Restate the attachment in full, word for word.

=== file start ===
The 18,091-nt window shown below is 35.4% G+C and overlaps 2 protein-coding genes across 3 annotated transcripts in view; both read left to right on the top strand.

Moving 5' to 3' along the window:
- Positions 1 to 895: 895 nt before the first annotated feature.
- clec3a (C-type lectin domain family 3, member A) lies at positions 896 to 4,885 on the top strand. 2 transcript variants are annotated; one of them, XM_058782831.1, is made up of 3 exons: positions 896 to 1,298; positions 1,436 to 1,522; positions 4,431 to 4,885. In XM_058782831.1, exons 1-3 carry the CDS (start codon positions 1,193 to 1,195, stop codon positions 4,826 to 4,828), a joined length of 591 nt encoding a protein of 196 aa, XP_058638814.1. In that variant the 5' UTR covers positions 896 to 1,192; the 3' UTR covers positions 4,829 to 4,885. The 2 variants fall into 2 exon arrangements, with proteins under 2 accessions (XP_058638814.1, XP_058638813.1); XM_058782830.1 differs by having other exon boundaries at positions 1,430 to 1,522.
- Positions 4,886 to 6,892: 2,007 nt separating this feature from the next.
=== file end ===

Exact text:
The 18,091-nt window shown below is 35.4% G+C and overlaps 2 protein-coding genes across 3 annotated transcripts in view; both read left to right on the top strand.

Moving 5' to 3' along the window:
- Positions 1 to 895: 895 nt before the first annotated feature.
- clec3a (C-type lectin domain family 3, member A) lies at positions 896 to 4,885 on the top strand. 2 transcript variants are annotated; one of them, XM_058782831.1, is made up of 3 exons: positions 896 to 1,298; positions 1,436 to 1,522; positions 4,431 to 4,885. In XM_058782831.1, exons 1-3 carry the CDS (start codon positions 1,193 to 1,195, stop codon positions 4,826 to 4,828), a joined length of 591 nt encoding a protein of 196 aa, XP_058638814.1. In that variant the 5' UTR covers positions 896 to 1,192; the 3' UTR covers positions 4,829 to 4,885. The 2 variants fall into 2 exon arrangements, with proteins under 2 accessions (XP_058638814.1, XP_058638813.1); XM_058782830.1 differs by having other exon boundaries at positions 1,430 to 1,522.
- Positions 4,886 to 6,892: 2,007 nt separating this feature from the next.